Their on-screen teacher-student bond in 1989’s Dead Poets Society continues to move movie-goers more than three decades later, but Ethan Hawke says that his real-life relationship with late co-star Robin Williams was somewhat rockier.
Speaking to journalists at the Karlovy Vary Film Festival, where he was awarded the President’s Award, Hawke admitted that as a young actor, he had little patience for Williams’s antics during filming, Variety reports.
“I thought Robin hated me,” Hawke, who had his breakthrough role in the Peter Weir film, shared. “He had a habit of making a ton of jokes on set. At 18, I found that incredibly irritating. He wouldn’t stop and I wouldn’t laugh at anything he did.”
Hawke, who played a teenage student taught by Williams’s unconventional and inspiring English teacher, remembered his co-star needling him during filming, but said he’s since come to see the older actor’s perspective.
“There was this scene in the film when he makes me spontaneously make up a poem in front of the class,” he recalled. “He made this joke at the end of it, saying that he found me intimidating. I thought it was a joke. As I get older, I realize there is something intimidating about young people’s earnestness, their intensity. It is intimidating — to be the person they think you are. Robin was that for me.”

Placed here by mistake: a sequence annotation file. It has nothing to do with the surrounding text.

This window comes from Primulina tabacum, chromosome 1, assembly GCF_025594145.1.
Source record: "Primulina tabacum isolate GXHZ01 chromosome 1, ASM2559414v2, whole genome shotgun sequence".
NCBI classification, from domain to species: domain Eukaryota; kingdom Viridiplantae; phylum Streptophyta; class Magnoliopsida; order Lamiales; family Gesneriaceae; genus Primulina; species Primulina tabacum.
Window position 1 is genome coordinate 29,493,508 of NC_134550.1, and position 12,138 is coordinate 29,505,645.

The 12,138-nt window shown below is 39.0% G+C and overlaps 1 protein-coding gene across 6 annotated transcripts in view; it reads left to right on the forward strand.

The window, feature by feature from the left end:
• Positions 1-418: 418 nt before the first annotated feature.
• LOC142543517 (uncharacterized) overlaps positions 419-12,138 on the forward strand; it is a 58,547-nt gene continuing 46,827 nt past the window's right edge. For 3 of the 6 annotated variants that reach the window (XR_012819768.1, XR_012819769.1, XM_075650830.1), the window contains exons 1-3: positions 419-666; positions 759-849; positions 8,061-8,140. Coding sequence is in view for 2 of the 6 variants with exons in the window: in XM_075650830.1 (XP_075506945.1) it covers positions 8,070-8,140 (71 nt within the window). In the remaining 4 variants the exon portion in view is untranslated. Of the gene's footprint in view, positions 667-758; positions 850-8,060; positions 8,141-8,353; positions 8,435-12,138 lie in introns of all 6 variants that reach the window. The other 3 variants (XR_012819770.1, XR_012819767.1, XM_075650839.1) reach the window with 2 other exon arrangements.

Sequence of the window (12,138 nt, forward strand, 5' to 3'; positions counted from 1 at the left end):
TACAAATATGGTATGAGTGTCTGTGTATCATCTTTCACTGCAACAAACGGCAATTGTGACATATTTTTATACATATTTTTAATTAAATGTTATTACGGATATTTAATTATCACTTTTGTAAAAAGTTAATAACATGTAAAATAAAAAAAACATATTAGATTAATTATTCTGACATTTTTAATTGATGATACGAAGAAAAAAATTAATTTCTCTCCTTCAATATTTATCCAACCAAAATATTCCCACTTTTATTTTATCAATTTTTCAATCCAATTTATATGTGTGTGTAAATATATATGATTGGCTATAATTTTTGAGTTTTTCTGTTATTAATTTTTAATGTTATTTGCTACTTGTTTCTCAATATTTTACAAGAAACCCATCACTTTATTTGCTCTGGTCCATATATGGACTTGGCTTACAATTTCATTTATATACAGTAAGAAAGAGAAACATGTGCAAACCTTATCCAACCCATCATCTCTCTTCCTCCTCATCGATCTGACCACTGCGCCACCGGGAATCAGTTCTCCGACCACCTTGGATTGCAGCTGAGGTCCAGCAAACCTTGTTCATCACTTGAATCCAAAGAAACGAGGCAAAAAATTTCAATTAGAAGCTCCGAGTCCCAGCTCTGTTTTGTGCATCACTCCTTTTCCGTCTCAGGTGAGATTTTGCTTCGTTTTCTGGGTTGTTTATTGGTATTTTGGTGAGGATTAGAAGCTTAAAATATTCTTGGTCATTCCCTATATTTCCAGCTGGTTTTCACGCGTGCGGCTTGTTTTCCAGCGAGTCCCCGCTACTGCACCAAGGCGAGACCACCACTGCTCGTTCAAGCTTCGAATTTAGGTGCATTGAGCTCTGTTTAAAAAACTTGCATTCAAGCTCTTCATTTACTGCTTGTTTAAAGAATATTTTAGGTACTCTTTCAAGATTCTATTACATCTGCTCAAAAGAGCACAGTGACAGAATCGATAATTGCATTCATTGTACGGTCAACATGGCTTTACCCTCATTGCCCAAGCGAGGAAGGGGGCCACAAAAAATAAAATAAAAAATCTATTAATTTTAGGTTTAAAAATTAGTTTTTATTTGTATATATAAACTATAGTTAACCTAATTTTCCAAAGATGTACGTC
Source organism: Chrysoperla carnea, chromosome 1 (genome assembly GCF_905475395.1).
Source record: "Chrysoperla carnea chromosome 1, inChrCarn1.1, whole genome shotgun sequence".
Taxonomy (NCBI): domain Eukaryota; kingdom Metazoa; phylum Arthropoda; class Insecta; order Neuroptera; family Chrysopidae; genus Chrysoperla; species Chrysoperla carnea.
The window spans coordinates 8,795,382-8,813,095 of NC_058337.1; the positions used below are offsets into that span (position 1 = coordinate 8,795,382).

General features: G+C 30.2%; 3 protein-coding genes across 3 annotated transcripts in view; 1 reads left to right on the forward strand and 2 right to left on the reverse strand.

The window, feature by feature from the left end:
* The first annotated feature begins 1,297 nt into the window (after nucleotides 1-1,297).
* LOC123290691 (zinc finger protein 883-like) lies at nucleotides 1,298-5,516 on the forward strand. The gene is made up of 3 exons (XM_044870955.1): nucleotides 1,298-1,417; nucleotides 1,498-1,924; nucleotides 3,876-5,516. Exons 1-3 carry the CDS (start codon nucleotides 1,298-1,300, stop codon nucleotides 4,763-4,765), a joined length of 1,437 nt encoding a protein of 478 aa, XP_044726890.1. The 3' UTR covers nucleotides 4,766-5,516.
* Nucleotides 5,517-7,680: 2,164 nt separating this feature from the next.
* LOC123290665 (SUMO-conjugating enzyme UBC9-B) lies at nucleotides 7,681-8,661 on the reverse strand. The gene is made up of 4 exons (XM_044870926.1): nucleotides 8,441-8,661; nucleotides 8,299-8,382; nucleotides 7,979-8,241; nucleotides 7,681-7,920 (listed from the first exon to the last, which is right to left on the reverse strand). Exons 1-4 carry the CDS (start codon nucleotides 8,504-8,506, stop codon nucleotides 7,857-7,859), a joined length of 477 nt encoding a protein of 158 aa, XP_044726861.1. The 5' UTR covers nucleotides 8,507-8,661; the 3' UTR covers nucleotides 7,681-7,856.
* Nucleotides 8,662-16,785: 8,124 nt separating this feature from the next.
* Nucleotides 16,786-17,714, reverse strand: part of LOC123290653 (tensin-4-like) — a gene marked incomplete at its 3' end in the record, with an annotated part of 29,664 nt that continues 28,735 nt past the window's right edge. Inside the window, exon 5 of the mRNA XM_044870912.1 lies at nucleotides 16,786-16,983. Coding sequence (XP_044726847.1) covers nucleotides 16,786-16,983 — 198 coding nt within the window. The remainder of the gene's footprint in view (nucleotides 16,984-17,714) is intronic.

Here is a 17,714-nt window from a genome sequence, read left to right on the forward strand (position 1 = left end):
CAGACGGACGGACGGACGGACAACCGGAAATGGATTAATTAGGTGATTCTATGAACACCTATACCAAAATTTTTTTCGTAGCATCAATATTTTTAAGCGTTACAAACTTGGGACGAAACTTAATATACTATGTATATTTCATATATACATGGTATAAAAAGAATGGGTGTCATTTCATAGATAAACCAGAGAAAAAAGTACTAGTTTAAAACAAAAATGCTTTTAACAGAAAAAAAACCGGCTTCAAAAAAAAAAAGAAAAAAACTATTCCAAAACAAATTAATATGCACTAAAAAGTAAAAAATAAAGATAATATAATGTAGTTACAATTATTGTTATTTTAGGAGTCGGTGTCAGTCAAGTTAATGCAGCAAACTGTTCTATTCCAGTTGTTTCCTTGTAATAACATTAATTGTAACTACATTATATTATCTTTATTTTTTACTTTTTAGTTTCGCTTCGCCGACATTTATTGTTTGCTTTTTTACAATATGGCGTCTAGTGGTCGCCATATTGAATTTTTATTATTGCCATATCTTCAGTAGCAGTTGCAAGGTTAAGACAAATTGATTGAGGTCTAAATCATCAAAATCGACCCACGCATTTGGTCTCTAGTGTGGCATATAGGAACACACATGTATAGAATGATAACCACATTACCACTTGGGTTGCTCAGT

Williams, who died by suicide in 2014, at least liked his young co-star enough to help him out in Hollywood. According to the now-50-year-old Hawke, the famed comedian helped him get his first agent.
“[The agent] called, saying, ‘Robin Williams says you are going to do really well,'” the actor, screenwriter and director said.
Hawke shared more about his experience filming with Williams during a 2018 appearance on The Graham Norton Show, explaining how, at the time, he struggled with his co-star’s improv and tendency to crack up the crew.
“I really wanted to be a serious actor,” he told Norton. “I had read Stanislavsky and I had what was supposed to be in my pockets and I really wanted to be in character, and I really didn’t want to laugh. The more I didn’t laugh, the more insane he got. He would make fun of [me]. ‘Oh this one doesn’t want to laugh.’ And the more smoke would come out of my ears. He didn’t understand, I was trying to do a good job. I want to be Montgomery Clift over here, you’re trying to be Zero Mostel or something. So I thought he hated me because he would constantly lay into me. No sooner would action start and he would lay into ‘Todd’ over here. That was my character’s name.”